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Microfinance in Myanmar


According to the International Finance Corporation (IF C) and the Consultative Group to Assist the Poor (CGAP), the microfinance sector in Myanmar needs to be established quite urgently to support the country’s economic growth. In their approach, the two organisations define microfinance as financial services for low-income people, including savings, credit, transfers, and insurance.


Microfinance in Myanmar – Sector Assessment

A survey with the title “Microfinance in Myanmar – Sector Assessment” published by IFC and CGAP highlights that demand for microfinance currently exceeds supply four times as the country’s economy is expanding at a breathtaking speed after decades of isolation. The report further states that the total of outstanding loans in Myanmar currently stands at roughly $283 billion whereas demand is estimated to be as high as $1 billion. Demand is particularly high among farmers in the country’s rural areas, which is also where more than two-thirds of the total population lives.

In November 2011, a microfinance law was introduced and allowed the development of a nascent microfinance industry. This law offers the opportunity to support existing institutions in Myanmar as well as to establish new organisations with the long term goal of building a commercially sustainable microfinance network that improves access to finance for small and medium entrepreneurs and the rural population.

The report constitutes the first publicly available assessment of Myanmar’s microfinance landscape since the enactment of the microfinance law in 2011.Results clearly point out that the financial sector of the country is highly underdeveloped compared to the rest of the East Asia Pacific region. Myanmar is still one of the poorest countries of this region and increased access to financial services would significantly support its economic development by helping small and medium enterprises, which currently form the backbone of Myanmar’s economy, to grow and create jobs.

While the microfinance law signals government commitment to financial inclusion, authorities and regulators are facing immense challenges in bringing policies and regulations in line with the rapidly growing economic activity of the country. One of the reports co-authors states that “We recommend that Myanmar’s financial regulators and supervisors adopt international good practices for microfinance as quickly as possible.”

Please download the full report here >>


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The importance of social entrepreneurship in Myanmar

Entrepreneurs in Myanmar increasingly take a commercial approach to charity through small social enterprises that sidestep NGO and government bureaucracy and ensure that help reaches those in need directly.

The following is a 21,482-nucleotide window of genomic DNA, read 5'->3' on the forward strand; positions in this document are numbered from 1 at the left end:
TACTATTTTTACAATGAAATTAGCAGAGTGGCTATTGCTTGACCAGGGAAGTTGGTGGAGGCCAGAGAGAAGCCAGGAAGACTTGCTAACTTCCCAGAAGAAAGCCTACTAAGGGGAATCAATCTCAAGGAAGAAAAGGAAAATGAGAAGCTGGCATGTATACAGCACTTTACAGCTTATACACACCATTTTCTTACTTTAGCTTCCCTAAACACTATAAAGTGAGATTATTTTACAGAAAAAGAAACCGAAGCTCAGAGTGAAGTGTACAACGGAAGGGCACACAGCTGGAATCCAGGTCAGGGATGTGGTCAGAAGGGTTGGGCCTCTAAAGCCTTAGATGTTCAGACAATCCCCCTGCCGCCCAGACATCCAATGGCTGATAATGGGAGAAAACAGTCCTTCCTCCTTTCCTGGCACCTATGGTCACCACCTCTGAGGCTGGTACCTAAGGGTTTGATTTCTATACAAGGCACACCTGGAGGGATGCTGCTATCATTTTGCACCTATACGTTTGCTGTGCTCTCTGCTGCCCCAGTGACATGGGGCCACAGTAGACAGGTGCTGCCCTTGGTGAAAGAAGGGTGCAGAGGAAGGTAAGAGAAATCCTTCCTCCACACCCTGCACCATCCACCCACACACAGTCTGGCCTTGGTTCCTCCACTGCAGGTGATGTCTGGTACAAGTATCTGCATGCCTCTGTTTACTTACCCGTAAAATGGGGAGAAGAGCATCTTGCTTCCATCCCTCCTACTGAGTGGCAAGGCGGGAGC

Social Enterprises in Myanmar

Yangon alone is home to several businesses with a social focus. One example is FXB Myanmar, a company that provides vocational training and business opportunities to HIV positive workers and women that were rescued from the Thai sex industry.

Another company is Proximity Designs, a manufacturer of affordable foot pumps for irrigation. They have a well-developed network of distribution channels to upcountry farmers that NGOs and other government organisations cannot match and won the 2012 Skoll Award for Social Entrepreneurship.

A third successful enterprise is BusinessKind-Myanmar. The company sells low-cost mosquito netting in malaria and dengue fever regions and half of its workforce is also HIV positive.

A last example is Myanmar Business Executives. This organisation provides low microcredit and networking outlets to needy organisations and individuals.

For-profit business models with social focus

All the above presented initiatives use for-profit business models. They produce a variety of products, have sales strategies, target markets and make a profit that is then mainly redirected to social causes. Some of them also receive grants by international NGOs or aid agencies but rarely in the form of donations. The grants mainly take the form of products that are low-cost necessities accompanied by community-based education.

Many of Myanmar’s social ventures were launched after the Cyclone Nargis in 2008, the biggest natural disaster the country has ever seen. Conventional government and NGO outlets were insufficient to support the hundreds of thousands affected, which motivated charitable individuals and organisations to come up with more innovative relief methods.

Such social initiatives are equally relevant in today’s Myanmar, which is taking rapid steps towards democracy and is experiencing an easing of sanctions by the US and Europe.

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